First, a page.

Banks fight complaints to save cash

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Banks officially have no shame. It's bad enough that they are inundated with complaints at every turn for everything from shoddy service to damaging sales techniques. To make matters worse, they fail to address many of these complaints properly, so consumers are forced to go to the Ombudsman.

Now it emerges that they are increasingly prepared to go even further, and fight the Ombudsman if it rules in favour of the customer.

Complaints rising

The Ombudsman has released figures relating to complaints for the year, and they make depressing reading. Overall complaints are up 26% to 259,200.

Insurance complaints in particular are on the rise - up from 20,967 in 2010-2011 to an estimated 28,100 this financial year. Much of this is down to expensive domestic and energy cover or poorly-handled motor insurance claims.

Fighting complaints

However, the worrying information is in the way insurers and banks are treating complaints. An Ombudsman spokesman told The Daily Mail that they are taking a far harder line. In the first insurance they are rejecting more complaints - which is one reason why the Ombudsman is seeing so many more cases.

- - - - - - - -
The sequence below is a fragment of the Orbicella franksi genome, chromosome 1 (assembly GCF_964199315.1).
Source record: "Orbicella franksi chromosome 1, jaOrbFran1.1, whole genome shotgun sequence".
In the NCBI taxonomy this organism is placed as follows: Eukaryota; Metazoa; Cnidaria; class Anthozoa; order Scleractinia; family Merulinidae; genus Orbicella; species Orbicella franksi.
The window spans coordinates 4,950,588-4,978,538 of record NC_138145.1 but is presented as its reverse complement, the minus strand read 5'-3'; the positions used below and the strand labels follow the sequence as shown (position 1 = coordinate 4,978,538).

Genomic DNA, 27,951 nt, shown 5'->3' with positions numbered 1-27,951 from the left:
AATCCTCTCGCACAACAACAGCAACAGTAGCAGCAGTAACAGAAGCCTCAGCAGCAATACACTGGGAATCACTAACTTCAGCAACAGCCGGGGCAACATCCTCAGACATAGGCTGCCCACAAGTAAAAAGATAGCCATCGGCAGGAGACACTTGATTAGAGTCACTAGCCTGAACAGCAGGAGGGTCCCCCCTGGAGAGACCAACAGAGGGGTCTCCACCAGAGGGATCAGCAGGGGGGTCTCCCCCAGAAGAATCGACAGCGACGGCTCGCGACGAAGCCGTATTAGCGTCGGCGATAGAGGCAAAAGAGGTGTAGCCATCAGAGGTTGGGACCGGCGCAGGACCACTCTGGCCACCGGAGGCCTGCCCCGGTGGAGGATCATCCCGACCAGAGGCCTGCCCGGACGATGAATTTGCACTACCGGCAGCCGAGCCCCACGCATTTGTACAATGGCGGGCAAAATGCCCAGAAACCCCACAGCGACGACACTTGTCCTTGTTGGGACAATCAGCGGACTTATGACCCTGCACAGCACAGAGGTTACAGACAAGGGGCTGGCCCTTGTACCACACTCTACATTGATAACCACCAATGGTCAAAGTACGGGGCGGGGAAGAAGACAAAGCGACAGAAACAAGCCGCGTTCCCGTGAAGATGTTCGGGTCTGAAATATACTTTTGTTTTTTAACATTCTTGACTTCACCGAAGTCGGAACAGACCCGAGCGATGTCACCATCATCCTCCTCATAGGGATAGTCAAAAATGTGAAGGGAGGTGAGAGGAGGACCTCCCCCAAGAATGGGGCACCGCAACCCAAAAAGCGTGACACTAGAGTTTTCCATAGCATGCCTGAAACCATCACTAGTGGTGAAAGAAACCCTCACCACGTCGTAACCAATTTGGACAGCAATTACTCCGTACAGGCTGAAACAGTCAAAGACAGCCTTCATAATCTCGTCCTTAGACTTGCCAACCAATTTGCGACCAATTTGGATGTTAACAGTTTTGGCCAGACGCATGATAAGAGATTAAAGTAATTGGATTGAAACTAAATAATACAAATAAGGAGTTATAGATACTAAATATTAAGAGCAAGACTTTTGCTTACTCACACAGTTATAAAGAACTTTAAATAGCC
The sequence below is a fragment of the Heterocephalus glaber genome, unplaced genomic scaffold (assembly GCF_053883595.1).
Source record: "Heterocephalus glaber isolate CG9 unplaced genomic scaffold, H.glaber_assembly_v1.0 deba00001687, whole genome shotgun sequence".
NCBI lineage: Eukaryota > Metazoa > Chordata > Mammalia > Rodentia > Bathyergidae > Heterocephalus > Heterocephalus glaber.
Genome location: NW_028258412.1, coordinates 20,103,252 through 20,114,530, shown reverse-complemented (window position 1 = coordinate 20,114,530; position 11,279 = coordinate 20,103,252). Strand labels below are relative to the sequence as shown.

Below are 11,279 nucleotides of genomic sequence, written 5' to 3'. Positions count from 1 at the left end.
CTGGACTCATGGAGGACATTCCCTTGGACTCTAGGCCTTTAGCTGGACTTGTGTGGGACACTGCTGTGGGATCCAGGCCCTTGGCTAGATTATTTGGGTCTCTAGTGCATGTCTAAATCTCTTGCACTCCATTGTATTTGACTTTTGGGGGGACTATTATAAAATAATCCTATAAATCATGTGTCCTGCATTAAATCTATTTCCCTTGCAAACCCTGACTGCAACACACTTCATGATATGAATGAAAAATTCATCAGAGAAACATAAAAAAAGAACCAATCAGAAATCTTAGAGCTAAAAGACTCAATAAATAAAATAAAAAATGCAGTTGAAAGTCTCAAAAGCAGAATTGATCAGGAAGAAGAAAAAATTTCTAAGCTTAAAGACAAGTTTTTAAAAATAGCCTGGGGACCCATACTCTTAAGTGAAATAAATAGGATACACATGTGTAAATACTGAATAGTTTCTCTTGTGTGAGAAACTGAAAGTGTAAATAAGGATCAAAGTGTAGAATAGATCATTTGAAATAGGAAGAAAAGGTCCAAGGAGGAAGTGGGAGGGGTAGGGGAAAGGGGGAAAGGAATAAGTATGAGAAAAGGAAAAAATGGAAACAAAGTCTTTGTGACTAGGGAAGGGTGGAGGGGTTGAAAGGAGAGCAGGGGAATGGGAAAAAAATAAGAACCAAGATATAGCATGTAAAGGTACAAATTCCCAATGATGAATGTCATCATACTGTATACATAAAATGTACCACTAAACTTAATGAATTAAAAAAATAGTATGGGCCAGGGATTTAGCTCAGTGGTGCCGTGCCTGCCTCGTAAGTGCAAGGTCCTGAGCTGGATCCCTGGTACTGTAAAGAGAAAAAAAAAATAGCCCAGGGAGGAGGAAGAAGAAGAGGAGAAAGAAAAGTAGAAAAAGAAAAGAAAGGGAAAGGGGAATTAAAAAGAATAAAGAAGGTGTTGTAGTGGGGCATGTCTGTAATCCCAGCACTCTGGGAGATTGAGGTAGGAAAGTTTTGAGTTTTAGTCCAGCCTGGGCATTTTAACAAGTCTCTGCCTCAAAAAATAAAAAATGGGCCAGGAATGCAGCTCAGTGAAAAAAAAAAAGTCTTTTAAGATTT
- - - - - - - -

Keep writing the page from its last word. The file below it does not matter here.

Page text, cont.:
If the Ombudsman goes against them, they are increasingly appealing the initial decision - even on relatively small and low-cost issues. And if the decision goes against them again, they are waiting as long as they can before paying up.

Unfortunately, things aren't set to get any better in the immediate future. The Ombudsman is gearing up for another 10% increase in complaints next year, as the financial companies continue to drag their heels.


Clearly the financial boffins have calculated that they have little to lose because their brand is already trashed. Therefore, they can push their luck as far as possible in an effort to cling onto as much profit as possible.

It's appalling behaviour, but perhaps we shouldn't be surprised. Banks and insurers are coming under pressure from regulation, which is designed to make them behave better - but is costing them a great deal of money. They have been stopped from raking in profits in a number of ways, so they are increasingly looking to clamp down on costs everywhere possible. They were bound to put the squeeze on compensation in this kind of market.

Because while the regulators will do everything they can to protect us, we have to face up to the fact that financial companies are in this business to make money. And by hook or by crook they'll make us pay for it every time.
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